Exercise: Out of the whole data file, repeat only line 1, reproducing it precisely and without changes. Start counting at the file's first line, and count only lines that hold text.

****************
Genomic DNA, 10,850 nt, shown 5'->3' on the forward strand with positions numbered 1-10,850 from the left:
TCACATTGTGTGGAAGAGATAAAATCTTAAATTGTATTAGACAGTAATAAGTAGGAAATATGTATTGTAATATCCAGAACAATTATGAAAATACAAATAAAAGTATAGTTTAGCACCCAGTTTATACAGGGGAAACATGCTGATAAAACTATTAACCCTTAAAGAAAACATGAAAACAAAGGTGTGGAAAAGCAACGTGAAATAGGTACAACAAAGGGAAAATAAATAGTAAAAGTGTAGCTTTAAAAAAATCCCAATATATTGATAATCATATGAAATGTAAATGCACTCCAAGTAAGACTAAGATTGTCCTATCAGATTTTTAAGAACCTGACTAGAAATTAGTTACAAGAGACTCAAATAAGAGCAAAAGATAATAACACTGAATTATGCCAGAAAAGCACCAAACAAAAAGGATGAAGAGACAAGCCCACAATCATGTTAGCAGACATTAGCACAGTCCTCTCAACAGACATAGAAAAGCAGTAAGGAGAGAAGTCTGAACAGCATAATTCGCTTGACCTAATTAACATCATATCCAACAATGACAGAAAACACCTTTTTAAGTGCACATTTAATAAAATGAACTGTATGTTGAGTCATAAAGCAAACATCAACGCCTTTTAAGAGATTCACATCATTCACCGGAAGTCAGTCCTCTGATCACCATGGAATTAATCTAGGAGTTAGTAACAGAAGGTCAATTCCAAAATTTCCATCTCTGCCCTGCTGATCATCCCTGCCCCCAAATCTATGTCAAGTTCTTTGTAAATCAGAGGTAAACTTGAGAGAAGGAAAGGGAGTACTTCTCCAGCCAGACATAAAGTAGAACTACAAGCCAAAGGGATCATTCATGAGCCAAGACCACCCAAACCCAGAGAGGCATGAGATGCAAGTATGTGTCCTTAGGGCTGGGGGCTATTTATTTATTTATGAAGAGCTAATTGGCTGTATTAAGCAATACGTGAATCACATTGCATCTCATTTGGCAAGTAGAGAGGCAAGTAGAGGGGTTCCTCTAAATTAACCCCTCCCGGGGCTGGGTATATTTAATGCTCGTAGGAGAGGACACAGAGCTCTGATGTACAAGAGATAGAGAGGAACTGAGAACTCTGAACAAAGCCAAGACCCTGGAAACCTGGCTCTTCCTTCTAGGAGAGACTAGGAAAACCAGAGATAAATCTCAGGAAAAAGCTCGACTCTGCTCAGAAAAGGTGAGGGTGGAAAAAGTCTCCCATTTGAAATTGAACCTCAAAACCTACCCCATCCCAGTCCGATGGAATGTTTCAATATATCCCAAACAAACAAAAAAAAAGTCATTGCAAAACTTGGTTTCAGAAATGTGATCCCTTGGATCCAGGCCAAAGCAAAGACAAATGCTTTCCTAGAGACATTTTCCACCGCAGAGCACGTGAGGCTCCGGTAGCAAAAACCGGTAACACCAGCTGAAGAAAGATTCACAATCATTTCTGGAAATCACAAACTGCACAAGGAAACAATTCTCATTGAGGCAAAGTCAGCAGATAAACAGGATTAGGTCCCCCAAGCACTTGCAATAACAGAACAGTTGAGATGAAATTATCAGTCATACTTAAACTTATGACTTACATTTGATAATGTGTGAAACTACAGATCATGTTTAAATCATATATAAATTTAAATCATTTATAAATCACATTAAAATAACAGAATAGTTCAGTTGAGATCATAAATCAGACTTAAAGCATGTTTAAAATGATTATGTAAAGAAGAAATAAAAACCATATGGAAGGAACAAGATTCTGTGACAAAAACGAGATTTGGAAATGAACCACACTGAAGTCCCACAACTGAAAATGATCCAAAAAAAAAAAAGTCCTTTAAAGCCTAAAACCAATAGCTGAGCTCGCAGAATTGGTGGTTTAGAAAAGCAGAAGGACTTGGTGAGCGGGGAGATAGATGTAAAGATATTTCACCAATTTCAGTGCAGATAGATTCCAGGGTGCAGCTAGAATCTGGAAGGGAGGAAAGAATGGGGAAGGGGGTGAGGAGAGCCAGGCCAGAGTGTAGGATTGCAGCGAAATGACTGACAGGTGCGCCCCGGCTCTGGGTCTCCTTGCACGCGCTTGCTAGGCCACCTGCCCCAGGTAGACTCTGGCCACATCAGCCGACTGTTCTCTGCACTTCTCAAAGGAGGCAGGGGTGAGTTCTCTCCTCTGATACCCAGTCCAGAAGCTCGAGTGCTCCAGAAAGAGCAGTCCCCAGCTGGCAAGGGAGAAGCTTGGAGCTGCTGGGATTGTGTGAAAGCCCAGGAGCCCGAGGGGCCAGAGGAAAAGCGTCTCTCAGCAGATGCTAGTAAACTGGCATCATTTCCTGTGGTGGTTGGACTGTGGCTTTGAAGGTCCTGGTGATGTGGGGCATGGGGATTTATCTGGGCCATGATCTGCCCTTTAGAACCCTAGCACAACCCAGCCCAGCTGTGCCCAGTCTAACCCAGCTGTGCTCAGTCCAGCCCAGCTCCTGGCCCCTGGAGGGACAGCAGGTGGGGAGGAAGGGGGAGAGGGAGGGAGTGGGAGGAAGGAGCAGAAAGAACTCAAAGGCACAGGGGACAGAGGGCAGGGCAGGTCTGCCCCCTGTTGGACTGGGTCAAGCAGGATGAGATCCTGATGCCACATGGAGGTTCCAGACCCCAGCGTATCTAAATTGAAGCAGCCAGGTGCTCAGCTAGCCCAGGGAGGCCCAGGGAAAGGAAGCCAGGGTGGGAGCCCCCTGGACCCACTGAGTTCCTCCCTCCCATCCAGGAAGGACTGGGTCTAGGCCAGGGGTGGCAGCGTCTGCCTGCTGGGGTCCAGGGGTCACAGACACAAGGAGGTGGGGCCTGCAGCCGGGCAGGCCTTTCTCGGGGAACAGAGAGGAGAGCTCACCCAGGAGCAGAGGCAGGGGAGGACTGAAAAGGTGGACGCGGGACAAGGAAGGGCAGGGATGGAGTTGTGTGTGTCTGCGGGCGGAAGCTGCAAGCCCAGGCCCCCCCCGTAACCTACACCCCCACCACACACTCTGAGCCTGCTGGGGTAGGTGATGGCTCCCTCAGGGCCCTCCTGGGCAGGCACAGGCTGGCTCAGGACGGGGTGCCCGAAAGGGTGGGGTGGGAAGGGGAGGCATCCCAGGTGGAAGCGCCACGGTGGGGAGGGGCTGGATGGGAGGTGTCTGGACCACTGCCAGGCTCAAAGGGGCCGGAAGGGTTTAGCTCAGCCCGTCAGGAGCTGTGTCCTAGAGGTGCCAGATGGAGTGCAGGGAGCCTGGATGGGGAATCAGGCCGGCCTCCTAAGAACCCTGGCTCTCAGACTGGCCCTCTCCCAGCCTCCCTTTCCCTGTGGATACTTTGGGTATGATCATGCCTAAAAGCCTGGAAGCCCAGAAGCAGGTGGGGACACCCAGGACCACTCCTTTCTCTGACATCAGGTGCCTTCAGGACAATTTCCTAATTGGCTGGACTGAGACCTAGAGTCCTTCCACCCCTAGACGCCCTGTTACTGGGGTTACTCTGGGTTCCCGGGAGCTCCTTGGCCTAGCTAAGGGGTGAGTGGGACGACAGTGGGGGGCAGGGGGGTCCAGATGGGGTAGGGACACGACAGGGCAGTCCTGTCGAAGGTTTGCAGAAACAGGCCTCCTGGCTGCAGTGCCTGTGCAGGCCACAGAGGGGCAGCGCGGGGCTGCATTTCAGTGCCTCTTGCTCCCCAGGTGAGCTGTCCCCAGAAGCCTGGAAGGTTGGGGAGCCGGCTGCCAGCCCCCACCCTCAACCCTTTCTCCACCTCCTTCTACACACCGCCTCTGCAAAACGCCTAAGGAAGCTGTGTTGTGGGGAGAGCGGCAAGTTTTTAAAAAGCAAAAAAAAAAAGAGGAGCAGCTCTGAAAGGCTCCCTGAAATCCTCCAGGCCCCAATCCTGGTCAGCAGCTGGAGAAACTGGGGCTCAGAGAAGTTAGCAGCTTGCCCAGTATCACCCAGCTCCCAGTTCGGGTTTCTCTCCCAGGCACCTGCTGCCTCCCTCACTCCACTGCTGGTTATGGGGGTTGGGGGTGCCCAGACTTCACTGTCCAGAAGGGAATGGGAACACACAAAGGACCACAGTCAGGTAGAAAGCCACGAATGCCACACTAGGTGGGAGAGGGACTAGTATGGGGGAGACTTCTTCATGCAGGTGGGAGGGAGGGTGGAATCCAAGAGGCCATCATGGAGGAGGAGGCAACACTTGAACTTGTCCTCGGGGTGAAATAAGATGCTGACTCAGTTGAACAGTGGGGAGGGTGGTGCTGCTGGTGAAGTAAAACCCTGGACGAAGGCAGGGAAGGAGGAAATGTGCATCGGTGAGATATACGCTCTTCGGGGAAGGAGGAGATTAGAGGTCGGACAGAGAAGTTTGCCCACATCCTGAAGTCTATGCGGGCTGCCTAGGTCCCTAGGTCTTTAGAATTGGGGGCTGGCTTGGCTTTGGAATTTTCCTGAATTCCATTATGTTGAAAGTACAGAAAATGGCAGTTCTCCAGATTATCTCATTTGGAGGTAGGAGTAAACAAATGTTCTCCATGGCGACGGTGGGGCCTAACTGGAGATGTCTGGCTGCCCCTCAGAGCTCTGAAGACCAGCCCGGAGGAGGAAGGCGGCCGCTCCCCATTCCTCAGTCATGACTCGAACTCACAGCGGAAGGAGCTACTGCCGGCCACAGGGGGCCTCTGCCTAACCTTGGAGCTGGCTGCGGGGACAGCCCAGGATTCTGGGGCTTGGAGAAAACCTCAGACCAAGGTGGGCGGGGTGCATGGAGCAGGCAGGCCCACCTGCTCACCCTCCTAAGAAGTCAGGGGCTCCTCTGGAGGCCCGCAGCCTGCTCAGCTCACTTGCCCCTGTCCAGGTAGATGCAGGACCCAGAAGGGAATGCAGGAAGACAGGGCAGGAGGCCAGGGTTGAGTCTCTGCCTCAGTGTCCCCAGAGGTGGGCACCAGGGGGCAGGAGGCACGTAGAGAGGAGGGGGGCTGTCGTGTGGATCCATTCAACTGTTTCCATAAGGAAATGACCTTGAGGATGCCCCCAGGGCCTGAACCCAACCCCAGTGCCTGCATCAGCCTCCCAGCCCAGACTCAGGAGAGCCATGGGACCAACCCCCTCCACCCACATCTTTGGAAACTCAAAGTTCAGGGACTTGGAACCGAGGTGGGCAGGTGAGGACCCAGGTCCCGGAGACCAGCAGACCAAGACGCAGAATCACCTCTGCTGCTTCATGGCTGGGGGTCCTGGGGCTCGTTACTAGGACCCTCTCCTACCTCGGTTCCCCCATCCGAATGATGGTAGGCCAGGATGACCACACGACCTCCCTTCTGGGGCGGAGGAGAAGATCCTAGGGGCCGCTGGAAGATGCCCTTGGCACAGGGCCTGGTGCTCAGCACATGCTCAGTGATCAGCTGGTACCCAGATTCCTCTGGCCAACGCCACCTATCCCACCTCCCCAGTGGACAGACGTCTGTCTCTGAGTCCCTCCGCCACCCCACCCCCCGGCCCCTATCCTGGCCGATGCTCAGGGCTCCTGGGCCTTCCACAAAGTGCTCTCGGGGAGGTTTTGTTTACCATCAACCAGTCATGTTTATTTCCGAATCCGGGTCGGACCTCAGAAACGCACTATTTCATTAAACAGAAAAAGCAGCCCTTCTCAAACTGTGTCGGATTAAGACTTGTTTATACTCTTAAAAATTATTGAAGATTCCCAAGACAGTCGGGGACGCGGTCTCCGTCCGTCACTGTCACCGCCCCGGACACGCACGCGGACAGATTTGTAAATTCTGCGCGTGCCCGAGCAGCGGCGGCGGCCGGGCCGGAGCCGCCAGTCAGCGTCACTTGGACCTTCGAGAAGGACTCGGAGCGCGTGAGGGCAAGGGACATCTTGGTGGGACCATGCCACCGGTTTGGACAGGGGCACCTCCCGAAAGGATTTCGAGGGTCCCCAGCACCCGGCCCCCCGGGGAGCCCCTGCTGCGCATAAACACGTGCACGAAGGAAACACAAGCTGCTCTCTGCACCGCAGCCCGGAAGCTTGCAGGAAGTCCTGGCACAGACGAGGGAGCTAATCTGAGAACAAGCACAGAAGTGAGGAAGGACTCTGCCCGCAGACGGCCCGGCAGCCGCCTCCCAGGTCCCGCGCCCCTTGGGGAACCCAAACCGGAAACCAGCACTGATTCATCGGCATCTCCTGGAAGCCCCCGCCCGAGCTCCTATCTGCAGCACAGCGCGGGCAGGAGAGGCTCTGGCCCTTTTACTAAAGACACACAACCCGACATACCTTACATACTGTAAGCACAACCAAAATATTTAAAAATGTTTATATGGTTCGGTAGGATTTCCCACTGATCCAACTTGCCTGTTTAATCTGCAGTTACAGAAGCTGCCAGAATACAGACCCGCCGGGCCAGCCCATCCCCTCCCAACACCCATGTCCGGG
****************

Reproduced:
Genomic DNA, 10,850 nt, shown 5'->3' on the forward strand with positions numbered 1-10,850 from the left: